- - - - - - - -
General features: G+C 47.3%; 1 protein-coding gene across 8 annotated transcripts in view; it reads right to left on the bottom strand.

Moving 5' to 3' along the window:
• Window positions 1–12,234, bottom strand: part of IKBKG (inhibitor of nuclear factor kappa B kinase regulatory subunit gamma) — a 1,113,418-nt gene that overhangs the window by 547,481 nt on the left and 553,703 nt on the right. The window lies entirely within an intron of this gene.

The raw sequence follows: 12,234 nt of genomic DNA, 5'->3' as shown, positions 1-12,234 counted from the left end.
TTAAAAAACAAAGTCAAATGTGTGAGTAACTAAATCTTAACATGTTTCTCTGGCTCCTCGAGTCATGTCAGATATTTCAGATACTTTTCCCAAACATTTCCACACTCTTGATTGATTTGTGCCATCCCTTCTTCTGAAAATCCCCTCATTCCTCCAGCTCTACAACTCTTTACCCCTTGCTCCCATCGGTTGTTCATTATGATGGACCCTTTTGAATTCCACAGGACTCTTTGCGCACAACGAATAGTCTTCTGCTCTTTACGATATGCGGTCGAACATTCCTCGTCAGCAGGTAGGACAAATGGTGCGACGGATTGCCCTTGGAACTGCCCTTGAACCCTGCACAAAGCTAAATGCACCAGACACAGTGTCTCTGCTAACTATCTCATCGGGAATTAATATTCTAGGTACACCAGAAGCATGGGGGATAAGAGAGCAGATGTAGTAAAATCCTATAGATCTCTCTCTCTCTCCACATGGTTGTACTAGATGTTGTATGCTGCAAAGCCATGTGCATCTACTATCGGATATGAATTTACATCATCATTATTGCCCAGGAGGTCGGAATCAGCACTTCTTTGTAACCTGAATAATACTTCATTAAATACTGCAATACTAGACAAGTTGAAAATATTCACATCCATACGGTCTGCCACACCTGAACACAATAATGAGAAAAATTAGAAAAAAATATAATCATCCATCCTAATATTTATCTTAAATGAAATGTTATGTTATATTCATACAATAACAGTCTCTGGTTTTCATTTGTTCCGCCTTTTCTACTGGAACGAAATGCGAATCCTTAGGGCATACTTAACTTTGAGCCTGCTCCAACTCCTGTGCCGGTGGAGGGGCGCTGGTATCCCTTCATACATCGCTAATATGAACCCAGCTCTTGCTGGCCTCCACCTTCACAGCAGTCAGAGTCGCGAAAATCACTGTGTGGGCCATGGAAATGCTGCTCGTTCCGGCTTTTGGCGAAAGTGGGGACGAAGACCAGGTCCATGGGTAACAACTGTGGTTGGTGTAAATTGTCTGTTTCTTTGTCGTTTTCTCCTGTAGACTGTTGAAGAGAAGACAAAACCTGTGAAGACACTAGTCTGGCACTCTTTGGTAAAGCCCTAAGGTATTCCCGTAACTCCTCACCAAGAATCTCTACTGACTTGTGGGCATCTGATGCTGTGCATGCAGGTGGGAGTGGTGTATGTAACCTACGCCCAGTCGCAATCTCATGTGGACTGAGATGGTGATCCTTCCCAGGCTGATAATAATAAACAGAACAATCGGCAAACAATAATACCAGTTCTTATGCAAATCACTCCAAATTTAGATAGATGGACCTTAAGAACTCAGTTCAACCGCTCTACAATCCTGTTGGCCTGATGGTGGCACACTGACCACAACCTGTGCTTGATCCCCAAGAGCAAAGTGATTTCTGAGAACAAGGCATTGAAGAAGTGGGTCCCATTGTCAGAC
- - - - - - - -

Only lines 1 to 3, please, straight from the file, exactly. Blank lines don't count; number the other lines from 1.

General features: G+C 47.3%; 1 protein-coding gene across 8 annotated transcripts in view; it reads right to left on the bottom strand.

Moving 5' to 3' along the window:
• Window positions 1–12,234, bottom strand: part of IKBKG (inhibitor of nuclear factor kappa B kinase regulatory subunit gamma) — a 1,113,418-nt gene that overhangs the window by 547,481 nt on the left and 553,703 nt on the right. The window lies entirely within an intron of this gene.